• Hypertensive encephalopathy is a term used to describe brain swelling as a result of high blood pressure. In consequence, people with hypertensive encephalopathy can experience intense headaches, drowsiness, nausea, seizures, or even a coma.
  • Idiopathic intracranial hypertension is also a result of high blood pressure in the skull. It’s most common in women who are overweight, and it’s typically accompanied by obscured or double vision, or nausea. Some people also hear a throbbing noise.

Treating headaches

Normally, treating headaches shouldn’t be complicated, regardless of whether it’s caused by high blood pressure or some other factor. There are both medical and more unconventional ways to relieve yourself of headaches:

  • There are certain types of medication that you doctor can prescribe to treat potential headaches. While people who don’t have hypertension just go to the pharmacy and purchase a common treatment, people with high blood pressure need to be really careful with what medication they take. Among the side effects of certain types of meds, high blood pressure may be listed, so it’s best to talk to your doctor and ask for their recommendation.
  • Alternatively, there are natural means for treating headaches at home, although they might not work for everyone. Some people consume foods that have anti-inflammatory agents, such as flax seeds, celery, or blueberries.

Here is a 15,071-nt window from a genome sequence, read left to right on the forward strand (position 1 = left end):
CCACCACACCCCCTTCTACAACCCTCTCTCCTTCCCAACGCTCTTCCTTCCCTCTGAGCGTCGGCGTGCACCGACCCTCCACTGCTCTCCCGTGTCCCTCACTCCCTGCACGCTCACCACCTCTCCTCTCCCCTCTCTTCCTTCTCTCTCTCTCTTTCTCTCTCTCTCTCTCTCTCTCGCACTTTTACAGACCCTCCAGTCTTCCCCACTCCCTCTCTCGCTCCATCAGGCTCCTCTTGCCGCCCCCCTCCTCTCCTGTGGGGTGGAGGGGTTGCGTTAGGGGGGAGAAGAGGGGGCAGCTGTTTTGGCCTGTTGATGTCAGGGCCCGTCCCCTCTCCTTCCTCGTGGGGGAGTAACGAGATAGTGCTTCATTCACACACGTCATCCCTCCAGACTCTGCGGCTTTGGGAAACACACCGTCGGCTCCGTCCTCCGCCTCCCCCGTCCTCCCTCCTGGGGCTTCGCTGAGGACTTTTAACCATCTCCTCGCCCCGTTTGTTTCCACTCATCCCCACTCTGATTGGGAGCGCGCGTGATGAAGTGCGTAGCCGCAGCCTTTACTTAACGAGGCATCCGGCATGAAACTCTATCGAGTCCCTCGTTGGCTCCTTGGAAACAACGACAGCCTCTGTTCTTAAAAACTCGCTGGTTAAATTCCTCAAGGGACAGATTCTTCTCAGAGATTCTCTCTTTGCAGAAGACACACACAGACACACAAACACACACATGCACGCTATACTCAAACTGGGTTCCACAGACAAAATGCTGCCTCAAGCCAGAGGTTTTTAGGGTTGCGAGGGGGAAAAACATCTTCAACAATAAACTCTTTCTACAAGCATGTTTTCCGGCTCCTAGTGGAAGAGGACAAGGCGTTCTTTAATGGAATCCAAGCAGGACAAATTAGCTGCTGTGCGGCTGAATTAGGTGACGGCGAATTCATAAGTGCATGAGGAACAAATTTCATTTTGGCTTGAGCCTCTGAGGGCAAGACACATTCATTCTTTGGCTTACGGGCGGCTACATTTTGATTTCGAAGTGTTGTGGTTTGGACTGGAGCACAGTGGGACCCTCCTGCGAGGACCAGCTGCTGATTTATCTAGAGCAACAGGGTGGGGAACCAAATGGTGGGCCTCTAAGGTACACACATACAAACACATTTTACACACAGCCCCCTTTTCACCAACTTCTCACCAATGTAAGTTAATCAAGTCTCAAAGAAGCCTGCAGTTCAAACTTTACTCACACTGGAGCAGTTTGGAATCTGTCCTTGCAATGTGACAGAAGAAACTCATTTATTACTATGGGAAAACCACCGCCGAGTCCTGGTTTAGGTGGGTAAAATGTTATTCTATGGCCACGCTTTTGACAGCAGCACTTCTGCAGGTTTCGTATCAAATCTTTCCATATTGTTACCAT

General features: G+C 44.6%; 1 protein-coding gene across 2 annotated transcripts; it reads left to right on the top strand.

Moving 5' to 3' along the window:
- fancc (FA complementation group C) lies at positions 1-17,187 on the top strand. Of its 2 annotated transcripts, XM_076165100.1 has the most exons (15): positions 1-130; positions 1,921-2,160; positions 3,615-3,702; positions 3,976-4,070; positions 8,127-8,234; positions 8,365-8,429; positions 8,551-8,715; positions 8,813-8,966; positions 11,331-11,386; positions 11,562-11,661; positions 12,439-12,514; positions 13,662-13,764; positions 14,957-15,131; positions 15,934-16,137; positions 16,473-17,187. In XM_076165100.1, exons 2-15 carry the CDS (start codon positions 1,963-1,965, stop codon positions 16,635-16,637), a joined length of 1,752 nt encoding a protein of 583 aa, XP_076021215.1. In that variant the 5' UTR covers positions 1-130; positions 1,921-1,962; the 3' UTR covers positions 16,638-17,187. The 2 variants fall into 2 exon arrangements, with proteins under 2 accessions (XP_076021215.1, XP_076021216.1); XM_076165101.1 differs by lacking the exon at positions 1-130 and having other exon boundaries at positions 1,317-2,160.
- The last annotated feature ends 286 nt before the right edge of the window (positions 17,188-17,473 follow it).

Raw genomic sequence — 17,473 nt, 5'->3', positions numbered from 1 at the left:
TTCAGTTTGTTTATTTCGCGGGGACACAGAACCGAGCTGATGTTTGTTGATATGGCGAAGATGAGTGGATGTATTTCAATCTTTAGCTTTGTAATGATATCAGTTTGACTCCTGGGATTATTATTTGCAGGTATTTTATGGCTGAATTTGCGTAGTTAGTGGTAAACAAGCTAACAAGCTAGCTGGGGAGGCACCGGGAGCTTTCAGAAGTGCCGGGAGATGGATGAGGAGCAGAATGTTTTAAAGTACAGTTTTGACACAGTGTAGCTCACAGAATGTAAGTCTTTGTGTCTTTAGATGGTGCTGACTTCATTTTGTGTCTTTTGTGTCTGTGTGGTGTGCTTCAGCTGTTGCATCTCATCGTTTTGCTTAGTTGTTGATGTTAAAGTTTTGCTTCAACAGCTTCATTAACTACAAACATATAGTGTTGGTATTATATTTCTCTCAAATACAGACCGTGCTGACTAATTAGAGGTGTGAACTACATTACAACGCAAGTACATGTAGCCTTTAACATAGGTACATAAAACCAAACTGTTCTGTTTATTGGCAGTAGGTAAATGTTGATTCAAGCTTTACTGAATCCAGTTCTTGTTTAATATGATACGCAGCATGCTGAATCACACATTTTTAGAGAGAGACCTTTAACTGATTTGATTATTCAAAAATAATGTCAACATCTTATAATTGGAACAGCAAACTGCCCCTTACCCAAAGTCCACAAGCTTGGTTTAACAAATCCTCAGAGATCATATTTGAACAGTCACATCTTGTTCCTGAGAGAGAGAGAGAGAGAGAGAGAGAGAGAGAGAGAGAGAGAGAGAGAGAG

• Aromatherapy is now being used for several medical conditions, to improve a person’s wellbeing. Some of the oils used in aromatherapy also have topical applications. For example, lavender is known for soothing the nervous system, and is particularly useful when dealing with headaches that are a result of stress.
  • Reducing your caffeine intake can also help. Caffeine, while keeping you up in the morning, also causes headaches, but also increased your blood pressure. On another note, there are also chances of experience headaches if you decide to eliminate caffeine from your diet.
High blood pressure is not a rare occurrence, so the best way of dealing with the headaches that are related to it is to avoid hypertension altogether. Naturally, this implies a lifestyle change on a permanent base which includes three main points: chances in your diet, changing a sedentary lifestyle for a more active one, and trying to steer clear of stress.

For those who suffer from hypertension, doctors recommend including as many fruits and vegetables into their diet as possible, along with avoiding fats, high quantities of sugar, caffeine, alcohol, spicy foods, and too much salt.


People who experience a hypertensive crisis and don’t seek medical help urgently are exposed to permanent health damage, and even risk death. The consequences of a hypertensive crisis can lead to stroke, seizures, permanent heart or kidney damage, chest pains, and even excessive lung fluids.

Since headaches have been linked to hypertensive crisis, it’s important to constantly check your blood pressure if you suspect a link between the two, and immediately go to the hospital if your readings (both the initial and second one) are 180/120 or above.